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Finding the Right Questions for My Own Discoveries

         By Rebecca Shaevitz

In third grade, my curious eye helped me catch a seemingly innocent, but unsettling dichotomy. All the black girls were in the step class. All the white girls were in ballet or tap. My desire to join the step class further exacerbated my confusion over this self-segregation. But I also recognized a line that I wasn’t supposed to cross. It was the first time I recognized my desire to understand complexities in my world as an innate part of my identity.

Since third grade, I’ve embraced opportunities to engage with varying perspectives and to understand difference in my world. In ninth grade, I traveled with my temple youth group to Selma, Alabama for three days to learn about the Civil Rights Movement. We met with Joanne Bland, a civil rights activist and the youngest person to march on Bloody Sunday in 1965. We marched with Joanne across the Edmund Pettus Bridge and as we reflected on the events of such a monumental day, she told us her story. She ended by saying, “As a human being, it is your responsibility to fix the world’s problems. Each of you must make a difference.” I pondered what I would have done had I been there; I hope I’d have marched alongside Joanne but I have no real way of knowing.

After these events, I once again found myself considering my place and whether or not I could be proud of my actions. I became aware that just as my New York City liberal upbringing has shaped me, those who have differing perspectives from my own were also shaped by their cultures. I grew weary of the anti-conservative rhetoric that permeated my academic environment. While I agreed with my peers’ social views, the condemnation of the other side made me feel as if I was denying myself the opportunity to understand other people. I had no expectation of assuming the perspectives of the “other” but I hoped to comprehend how their experiences had shaped them. Joanne had asked each of us to make a difference. The difference I would make, I decided, was to bridge a gap between my life and the lives of people from backgrounds far different from my own.

My desire to connect with the “other” motivated me to travel to the South this summer on Etgar 36, an educational program which brings Jewish students to activists on all sides of major social and political issues. Discussing abortion or gun control with a Pro-Life activist or an NRA representative was difficult because these individuals were so removed from my own understanding of these issues. However, this distance made my determination to understand the other person and the other perspective much stronger. As my self-awareness grew, so did my discomfort at my limited experiences. It was difficult to look inwards and realize that just as the “other” struggles to understand me, my own experiences or lack thereof can be roadblocks to understanding them. However, while I didn’t see eye to eye with the activists, I walked away having pushed myself to engage them.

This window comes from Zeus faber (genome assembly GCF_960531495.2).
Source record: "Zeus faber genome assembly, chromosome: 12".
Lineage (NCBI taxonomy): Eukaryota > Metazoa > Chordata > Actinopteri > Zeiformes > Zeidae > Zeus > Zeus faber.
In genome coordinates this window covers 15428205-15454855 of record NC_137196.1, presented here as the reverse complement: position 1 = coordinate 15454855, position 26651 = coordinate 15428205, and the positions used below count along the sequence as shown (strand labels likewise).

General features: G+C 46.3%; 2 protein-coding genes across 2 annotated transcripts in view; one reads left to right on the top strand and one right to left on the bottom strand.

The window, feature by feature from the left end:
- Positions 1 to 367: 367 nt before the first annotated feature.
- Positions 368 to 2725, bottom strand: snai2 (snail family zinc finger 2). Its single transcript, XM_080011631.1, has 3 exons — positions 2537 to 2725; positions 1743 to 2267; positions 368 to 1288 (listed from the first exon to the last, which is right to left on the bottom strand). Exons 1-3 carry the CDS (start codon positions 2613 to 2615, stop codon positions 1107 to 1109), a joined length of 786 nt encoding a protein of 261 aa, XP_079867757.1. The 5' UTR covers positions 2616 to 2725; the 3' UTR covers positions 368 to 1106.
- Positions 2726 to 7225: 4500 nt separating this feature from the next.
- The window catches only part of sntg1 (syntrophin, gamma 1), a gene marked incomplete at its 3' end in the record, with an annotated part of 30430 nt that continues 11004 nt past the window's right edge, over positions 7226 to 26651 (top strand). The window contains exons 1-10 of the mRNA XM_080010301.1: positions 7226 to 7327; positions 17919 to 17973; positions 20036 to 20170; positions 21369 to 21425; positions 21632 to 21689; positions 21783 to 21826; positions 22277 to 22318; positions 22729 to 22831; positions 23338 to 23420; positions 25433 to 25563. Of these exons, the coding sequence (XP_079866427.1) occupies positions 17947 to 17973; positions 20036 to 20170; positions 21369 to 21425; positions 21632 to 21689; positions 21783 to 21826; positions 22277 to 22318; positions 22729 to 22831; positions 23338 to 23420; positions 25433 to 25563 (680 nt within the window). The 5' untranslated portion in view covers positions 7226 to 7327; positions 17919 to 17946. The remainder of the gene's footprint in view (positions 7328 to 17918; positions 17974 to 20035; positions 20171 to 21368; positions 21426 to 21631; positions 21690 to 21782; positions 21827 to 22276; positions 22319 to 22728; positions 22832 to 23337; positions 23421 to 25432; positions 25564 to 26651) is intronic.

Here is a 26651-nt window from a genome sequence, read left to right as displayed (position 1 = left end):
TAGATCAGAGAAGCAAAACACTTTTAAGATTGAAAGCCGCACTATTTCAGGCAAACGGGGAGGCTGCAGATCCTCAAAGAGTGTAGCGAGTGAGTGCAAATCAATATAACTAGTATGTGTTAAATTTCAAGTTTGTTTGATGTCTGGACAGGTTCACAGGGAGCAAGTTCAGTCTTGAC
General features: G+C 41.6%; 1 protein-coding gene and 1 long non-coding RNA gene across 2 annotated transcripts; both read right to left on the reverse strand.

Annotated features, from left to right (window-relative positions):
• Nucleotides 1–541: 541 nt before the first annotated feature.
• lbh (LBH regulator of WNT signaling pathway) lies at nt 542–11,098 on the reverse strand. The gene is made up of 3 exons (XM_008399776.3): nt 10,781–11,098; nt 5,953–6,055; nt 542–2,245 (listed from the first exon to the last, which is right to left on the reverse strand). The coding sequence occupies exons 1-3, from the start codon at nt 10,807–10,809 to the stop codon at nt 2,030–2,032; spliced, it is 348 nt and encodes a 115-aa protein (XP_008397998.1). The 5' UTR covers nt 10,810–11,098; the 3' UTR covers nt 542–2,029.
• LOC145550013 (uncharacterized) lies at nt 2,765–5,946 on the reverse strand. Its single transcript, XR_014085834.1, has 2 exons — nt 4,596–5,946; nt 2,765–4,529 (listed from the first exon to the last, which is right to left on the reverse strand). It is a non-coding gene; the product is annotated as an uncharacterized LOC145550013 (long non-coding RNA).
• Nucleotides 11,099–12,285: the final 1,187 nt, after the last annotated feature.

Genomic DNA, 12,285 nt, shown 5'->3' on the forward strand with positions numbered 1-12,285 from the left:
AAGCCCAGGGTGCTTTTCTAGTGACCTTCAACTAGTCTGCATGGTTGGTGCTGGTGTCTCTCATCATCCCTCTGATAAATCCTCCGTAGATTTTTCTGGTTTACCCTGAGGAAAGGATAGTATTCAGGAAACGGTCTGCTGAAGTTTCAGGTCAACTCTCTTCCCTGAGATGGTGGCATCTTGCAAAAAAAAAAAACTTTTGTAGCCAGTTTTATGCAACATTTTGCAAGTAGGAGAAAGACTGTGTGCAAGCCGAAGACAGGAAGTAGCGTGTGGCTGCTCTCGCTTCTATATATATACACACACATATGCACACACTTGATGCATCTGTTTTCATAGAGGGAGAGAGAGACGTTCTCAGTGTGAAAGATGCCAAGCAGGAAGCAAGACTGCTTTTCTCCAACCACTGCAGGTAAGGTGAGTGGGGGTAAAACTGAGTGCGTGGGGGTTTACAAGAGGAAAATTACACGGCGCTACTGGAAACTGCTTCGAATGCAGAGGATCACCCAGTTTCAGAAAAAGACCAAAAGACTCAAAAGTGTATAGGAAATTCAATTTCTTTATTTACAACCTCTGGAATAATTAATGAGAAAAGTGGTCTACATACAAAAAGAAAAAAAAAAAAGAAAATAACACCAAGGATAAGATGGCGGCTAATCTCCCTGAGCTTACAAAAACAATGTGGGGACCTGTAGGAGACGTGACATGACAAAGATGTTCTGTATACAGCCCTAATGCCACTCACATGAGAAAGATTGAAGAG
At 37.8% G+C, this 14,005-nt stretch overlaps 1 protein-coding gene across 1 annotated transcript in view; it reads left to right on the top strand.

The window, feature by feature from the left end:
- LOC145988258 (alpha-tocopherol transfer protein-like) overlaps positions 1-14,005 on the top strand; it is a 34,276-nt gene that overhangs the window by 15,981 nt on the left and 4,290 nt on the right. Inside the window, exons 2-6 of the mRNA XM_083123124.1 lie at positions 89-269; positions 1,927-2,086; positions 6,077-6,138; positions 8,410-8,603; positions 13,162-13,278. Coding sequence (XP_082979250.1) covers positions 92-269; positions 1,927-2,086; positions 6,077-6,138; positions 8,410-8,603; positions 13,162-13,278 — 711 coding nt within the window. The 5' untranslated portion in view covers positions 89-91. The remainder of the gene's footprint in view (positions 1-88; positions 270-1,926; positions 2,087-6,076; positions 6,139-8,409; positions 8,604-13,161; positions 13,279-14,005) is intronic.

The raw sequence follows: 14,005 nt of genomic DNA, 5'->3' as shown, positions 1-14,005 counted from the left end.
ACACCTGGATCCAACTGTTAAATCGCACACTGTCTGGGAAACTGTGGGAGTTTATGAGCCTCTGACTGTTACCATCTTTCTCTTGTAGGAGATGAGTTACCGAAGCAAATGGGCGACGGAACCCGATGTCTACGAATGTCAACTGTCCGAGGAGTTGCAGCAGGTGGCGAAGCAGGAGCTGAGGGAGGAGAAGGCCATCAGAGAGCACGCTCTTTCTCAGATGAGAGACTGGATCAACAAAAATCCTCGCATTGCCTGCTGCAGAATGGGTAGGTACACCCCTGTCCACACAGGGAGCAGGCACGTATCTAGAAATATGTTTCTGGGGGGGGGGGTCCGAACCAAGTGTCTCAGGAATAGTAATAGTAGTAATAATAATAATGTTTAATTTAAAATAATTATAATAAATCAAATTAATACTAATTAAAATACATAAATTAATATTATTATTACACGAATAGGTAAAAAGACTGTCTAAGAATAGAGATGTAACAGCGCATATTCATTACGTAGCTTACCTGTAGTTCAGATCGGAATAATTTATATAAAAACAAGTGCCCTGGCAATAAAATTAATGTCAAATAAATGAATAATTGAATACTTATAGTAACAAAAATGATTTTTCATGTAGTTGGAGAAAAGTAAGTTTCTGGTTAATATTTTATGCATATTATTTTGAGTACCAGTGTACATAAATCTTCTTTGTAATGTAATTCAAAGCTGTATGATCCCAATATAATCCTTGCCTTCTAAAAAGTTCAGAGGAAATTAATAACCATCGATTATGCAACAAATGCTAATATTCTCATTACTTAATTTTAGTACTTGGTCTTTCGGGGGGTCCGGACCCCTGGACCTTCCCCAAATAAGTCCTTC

I will continue to uncover my own prejudices in the hopes of building bridges with those who are removed from my reality. My curiosity provides both a lens through which to view myself and a basis for forming relationships with others. My desire to understand the complexities of my world began in third grade at a time when I didn’t have the vocabulary to address my confusion. Today, with the help of Joanne’s message, I know that the differences I face can be overcome with an open mind and a willingness to ask difficult questions.

Rebecca Shaevitz, a 2016 graduate of The Dalton School, is a freshman at Washington University in St. Louis.

Moving Characters from Stages to Stories to Real Life


By Mark Anthony Graham

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I don’t remember my first time dancing; my friends say you can’t truly love something unless you can identify your first time engaging in the passion. I firmly disagree. I don’t remember the first time I ate pizza, and trust me, I love pizza. I don’t remember the first time I met my parents, but I love them dearly. Like pizza and my parents, dance is so integral to my life that I feel as if I’ve been moving rhythmically forever.

Before I could walk, I watched my mother and sister in African dance classes at the Harlem School of the Arts. I listened as the beat of the drums surrounded me and influenced movement.

However, it was not until I fell in love with writing in ninth grade that I understood dance as a form of storytelling. My passion for sharing stories discovered two outlets for powerful narratives that influence my life in so many ways.